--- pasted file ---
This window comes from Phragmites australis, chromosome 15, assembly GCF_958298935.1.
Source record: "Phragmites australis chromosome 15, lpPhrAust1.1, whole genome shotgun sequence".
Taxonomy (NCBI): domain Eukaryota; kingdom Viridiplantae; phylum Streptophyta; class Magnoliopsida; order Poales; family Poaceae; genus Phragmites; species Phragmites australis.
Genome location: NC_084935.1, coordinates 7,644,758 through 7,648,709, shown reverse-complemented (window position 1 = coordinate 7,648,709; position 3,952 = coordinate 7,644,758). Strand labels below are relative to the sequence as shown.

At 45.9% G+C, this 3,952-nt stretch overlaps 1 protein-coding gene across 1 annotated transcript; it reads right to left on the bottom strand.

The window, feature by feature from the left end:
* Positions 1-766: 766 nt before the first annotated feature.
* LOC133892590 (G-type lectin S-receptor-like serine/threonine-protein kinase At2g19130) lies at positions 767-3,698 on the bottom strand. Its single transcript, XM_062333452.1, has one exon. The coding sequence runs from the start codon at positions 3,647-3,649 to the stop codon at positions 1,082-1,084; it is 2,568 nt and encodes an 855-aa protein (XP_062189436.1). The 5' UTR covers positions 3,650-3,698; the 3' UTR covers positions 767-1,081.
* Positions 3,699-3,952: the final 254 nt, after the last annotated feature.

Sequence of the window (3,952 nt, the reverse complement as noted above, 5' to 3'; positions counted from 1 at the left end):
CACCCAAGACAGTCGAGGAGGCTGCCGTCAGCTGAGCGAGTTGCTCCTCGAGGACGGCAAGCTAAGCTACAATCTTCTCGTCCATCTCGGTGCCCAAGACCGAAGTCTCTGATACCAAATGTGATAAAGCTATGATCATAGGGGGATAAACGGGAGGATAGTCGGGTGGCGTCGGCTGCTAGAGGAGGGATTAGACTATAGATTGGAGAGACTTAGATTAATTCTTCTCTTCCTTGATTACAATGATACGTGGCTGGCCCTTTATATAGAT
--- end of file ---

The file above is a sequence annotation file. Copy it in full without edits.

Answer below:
This window comes from Phragmites australis, chromosome 15, assembly GCF_958298935.1.
Source record: "Phragmites australis chromosome 15, lpPhrAust1.1, whole genome shotgun sequence".
Taxonomy (NCBI): domain Eukaryota; kingdom Viridiplantae; phylum Streptophyta; class Magnoliopsida; order Poales; family Poaceae; genus Phragmites; species Phragmites australis.
Genome location: NC_084935.1, coordinates 7,644,758 through 7,648,709, shown reverse-complemented (window position 1 = coordinate 7,648,709; position 3,952 = coordinate 7,644,758). Strand labels below are relative to the sequence as shown.

At 45.9% G+C, this 3,952-nt stretch overlaps 1 protein-coding gene across 1 annotated transcript; it reads right to left on the bottom strand.

The window, feature by feature from the left end:
* Positions 1-766: 766 nt before the first annotated feature.
* LOC133892590 (G-type lectin S-receptor-like serine/threonine-protein kinase At2g19130) lies at positions 767-3,698 on the bottom strand. Its single transcript, XM_062333452.1, has one exon. The coding sequence runs from the start codon at positions 3,647-3,649 to the stop codon at positions 1,082-1,084; it is 2,568 nt and encodes an 855-aa protein (XP_062189436.1). The 5' UTR covers positions 3,650-3,698; the 3' UTR covers positions 767-1,081.
* Positions 3,699-3,952: the final 254 nt, after the last annotated feature.

Sequence of the window (3,952 nt, the reverse complement as noted above, 5' to 3'; positions counted from 1 at the left end):
CACCCAAGACAGTCGAGGAGGCTGCCGTCAGCTGAGCGAGTTGCTCCTCGAGGACGGCAAGCTAAGCTACAATCTTCTCGTCCATCTCGGTGCCCAAGACCGAAGTCTCTGATACCAAATGTGATAAAGCTATGATCATAGGGGGATAAACGGGAGGATAGTCGGGTGGCGTCGGCTGCTAGAGGAGGGATTAGACTATAGATTGGAGAGACTTAGATTAATTCTTCTCTTCCTTGATTACAATGATACGTGGCTGGCCCTTTATATAGAT